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Article in English | WPRIM | ID: wpr-921385


OBJECTIVES@#To identify the differentially expressed genes (DEGs) during the pathogenesis of periodontitis by bioinformatics analysis.@*METHODS@#GEO2R was used to screen DEGs in GSE10334 and GSE16134. Then, the overlapped DEGs were used for further analysis. g:Profiler was used to perform Gene Ontology analysis and pathway analysis for upregulated and downregulated DEGs. The STRING database was used to construct the protein-protein interaction (PPI) network, which was further visua-lized and analyzed by Cytoscape software. Hub genes and key modules were identified by cytoHubba and MCODE plug-ins, respectively. Finally, transcription factors were predicted via iRegulon plug-in.@*RESULTS@#A total of 196 DEGs were identified, including 139 upregulated and 57 downregulated DEGs. Functional enrichment analysis showed that the upregulated DEGs were mainly enriched in immune-related pathways including immune system, viral protein interaction with cytokine and cytokine receptor, cytokine-cytokine receptor interaction, leukocyte transendothelial migration, and chemokine receptors bind chemokines. On the contrary, the downregulated DEGs were mainly related to the formation of the cornified envelope and keratinization. The identified hub genes in the PPI network were CXCL8, CXCL1, CXCR4, SEL, CD19, and IKZF1. The top three modules were involved in chemokine response, B cell receptor signaling pathway, and interleukin response, respectively. iRegulon analysis revealed that IRF4 scored the highest.@*CONCLUSIONS@#The pathogenesis of periodontitis was closely associated with the expression levels of the identified hub genes including CXCL8, CXCL1, CXCR4, SELL, CD19, and IKZF1. IRF4, the predicted transcription factor, might serve as a dominant upstream regulator.

Computational Biology , Gene Expression Profiling , Humans , Microarray Analysis , Periodontitis , Protein Interaction Maps
Article in Chinese | WPRIM | ID: wpr-827521


OBJECTIVE@#The effects of different tube currents and voltages on image quality and radiation dose were studied to provide a theoretical basis for low-dose cone beam computed tomography (CBCT) scanning in children.@*METHODS@#Different tube currents and voltages were used to scan the incisor area of fresh Bama pig heads by CBCT. The radiation dose was recorded, and image quality was evaluated.@*RESULTS@#As the tube current or voltage decreased, the radiation dose and image quality gradually decreased. The computed tomographic dose index (CTDIvol) of 90 kV, 2.5 mA and 60 kV, 7.0 mA were all 1.7 mGy. The image quality score of the former was higher than that of the latter, and the difference between them was statistically significant (P<0.05).@*CONCLUSIONS@#Low-dose CBCT scanning appears to be able to reduce the necessary tube current during imaging by improving image quality.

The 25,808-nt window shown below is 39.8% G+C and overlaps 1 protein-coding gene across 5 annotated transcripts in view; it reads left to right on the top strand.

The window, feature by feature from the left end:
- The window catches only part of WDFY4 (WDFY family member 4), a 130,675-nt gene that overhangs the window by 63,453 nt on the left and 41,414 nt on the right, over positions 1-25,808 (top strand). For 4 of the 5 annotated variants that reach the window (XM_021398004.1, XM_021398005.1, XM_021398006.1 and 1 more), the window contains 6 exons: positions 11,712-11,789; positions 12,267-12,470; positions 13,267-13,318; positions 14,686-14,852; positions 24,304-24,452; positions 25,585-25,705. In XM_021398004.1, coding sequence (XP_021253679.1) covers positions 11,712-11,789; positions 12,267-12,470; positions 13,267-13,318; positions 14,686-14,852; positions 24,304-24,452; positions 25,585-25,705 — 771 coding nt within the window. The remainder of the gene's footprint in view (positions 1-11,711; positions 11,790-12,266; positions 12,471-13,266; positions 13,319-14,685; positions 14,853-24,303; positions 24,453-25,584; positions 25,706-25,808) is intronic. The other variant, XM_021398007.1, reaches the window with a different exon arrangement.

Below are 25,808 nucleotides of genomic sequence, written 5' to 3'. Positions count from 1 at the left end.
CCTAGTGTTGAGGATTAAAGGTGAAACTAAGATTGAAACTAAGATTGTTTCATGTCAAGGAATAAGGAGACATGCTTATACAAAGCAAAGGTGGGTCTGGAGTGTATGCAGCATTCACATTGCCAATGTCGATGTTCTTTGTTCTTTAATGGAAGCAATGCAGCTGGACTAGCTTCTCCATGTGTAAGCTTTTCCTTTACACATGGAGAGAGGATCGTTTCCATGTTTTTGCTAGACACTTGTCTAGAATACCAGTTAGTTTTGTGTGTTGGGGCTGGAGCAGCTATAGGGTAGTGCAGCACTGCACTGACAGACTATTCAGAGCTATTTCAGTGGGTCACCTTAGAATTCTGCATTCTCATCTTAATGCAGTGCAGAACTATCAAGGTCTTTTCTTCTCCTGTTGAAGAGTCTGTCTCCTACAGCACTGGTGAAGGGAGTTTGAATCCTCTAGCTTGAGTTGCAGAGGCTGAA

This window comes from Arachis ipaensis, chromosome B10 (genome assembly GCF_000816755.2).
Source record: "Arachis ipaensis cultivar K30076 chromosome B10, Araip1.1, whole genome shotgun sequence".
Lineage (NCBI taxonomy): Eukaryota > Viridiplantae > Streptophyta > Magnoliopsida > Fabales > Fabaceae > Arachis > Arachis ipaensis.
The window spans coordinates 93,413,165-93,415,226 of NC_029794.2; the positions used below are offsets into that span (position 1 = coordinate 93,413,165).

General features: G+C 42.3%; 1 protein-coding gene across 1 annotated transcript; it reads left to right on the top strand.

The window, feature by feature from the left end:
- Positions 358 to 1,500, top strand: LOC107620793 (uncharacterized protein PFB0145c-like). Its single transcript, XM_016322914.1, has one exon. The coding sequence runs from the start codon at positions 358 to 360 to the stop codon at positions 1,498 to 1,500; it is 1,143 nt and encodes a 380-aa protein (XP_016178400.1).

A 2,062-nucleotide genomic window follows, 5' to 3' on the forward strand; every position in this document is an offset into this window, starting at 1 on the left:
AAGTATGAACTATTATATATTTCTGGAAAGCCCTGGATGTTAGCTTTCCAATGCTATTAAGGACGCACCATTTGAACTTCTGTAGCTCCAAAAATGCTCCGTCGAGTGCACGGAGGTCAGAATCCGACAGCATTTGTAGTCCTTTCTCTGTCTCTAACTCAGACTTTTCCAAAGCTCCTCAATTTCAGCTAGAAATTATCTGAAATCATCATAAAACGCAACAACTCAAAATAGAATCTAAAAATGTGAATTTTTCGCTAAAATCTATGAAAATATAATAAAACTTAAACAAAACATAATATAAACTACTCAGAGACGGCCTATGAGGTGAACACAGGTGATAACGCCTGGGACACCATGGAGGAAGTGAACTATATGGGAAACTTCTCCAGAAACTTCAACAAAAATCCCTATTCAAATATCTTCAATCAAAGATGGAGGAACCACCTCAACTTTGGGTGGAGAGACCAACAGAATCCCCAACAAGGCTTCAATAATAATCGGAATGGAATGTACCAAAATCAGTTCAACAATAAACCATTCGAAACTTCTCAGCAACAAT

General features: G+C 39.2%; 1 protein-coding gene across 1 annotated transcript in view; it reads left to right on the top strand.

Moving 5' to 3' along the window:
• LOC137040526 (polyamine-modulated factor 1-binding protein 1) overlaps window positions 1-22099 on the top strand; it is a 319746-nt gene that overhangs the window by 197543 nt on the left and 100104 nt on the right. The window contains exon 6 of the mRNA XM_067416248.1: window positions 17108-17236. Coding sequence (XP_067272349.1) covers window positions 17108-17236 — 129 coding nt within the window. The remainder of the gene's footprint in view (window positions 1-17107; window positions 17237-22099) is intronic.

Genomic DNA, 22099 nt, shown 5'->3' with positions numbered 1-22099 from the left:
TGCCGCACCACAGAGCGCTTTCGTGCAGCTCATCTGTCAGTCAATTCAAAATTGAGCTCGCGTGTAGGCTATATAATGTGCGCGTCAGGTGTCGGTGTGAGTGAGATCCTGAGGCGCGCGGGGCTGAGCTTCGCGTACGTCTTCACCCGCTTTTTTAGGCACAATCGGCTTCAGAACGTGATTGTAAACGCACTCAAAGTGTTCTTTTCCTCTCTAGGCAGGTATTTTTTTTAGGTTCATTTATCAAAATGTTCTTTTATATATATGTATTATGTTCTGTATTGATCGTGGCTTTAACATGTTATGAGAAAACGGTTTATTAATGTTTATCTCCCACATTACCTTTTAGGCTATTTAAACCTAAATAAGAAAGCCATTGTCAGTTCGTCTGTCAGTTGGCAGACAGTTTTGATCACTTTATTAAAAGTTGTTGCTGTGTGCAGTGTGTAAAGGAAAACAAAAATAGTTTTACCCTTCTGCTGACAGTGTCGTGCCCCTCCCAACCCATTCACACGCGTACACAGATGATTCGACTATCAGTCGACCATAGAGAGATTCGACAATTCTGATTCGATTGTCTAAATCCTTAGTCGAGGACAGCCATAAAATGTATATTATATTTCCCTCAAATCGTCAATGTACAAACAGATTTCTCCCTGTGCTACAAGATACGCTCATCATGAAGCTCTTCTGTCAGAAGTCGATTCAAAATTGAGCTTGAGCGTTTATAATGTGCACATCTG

Animals , Child , Cone-Beam Computed Tomography , Feasibility Studies , Head , Humans , Radiation Dosage , Swine
Chinese Journal of Stomatology ; (12): 601-605, 2009.
Article in Chinese | WPRIM | ID: wpr-274503


<p><b>OBJECTIVE</b>To evaluate (18)F-fluorodeoxyglucose-position-emission tomography-computer tomography imaging ((18)F-FDG-PET-CT) on head and neck squamous cell carcinoma(HNSCCA) and lymph node metastasis.</p><p><b>METHODS</b>(18)F-FDG-PET-CT imaging of 20 patients with HNSCCA was evaluated retrospectively.</p><p><b>RESULTS</b>All the primary tumors were correctly diagnosed by (18)F-PET-CT imaging and SUV(avg) of the primary tumors was (6.22 +/- 2.20). All the sensitivity, specificity, positive predictive value and the negative predictive value were 100%. In detecting lymph node metastasis, the sensitivity was 51%, specificity 97.7%, false positive rate 2.3%, false negative rate 49%, positive predictive value 82%, and negative predictive value 91.2%.</p><p><b>CONCLUSIONS</b>(18)F-FDG-PET-CT imaging was valuable in detecting HNSCCA and lymph node metastasis. SUV was helpful for differential diagnosis between benign or malignant tumors but it needs further study to determine the cutoff SUV for differentiating lymph node metastasis.</p>

Adult , Aged , Aged, 80 and over , Carcinoma, Squamous Cell , Diagnostic Imaging , Pathology , Female , Fluorodeoxyglucose F18 , Head and Neck Neoplasms , Diagnostic Imaging , Pathology , Humans , Lymphatic Metastasis , Male , Middle Aged , Positron-Emission Tomography , Methods , Tomography, X-Ray Computed
Chinese Journal of Stomatology ; (12): 596-598, 2006.
Article in Chinese | WPRIM | ID: wpr-293038


<p><b>OBJECTIVE</b>To study the molecular genetic etiology of a Chinese pedigree with basal cell nevus syndrome.</p><p><b>METHODS</b>The proband and his affected mother and a unaffected individual in the pedigree were chosen and peripheral blood was collected from them for DNA. Direct sequencing was performed to detect the mutations of PTCH gene. In order to further confirm the results of sequence analysis, all available family members were analyzed with genetic linkage analysis using 3 highly polymorphic microsatellite DNA markers in the region of 9q22.3-q31.</p><p><b>RESULTS</b>No mutations of PTCH gene was detected in the proband's mother, one synonymous mutation was detected in the proband. Linkage analysis showed that the Lod scores of the 3 markers were: D9S283, Z = -2.11 (theta = 0.00); D9S1690, Z = -2.95 (theta = 0.00); D9S1677, Z = -5.94 (theta = 0.00).</p><p><b>CONCLUSIONS</b>In this pedigree, mutation of PTCH gene is not related to the underlying pathogenesis of the syndrome.</p>

Asians , Genetics , Basal Cell Nevus Syndrome , Genetics , Female , Genetic Linkage , Humans , Male , Mutation , Patched Receptors , Patched-1 Receptor , Pedigree , Receptors, Cell Surface , Genetics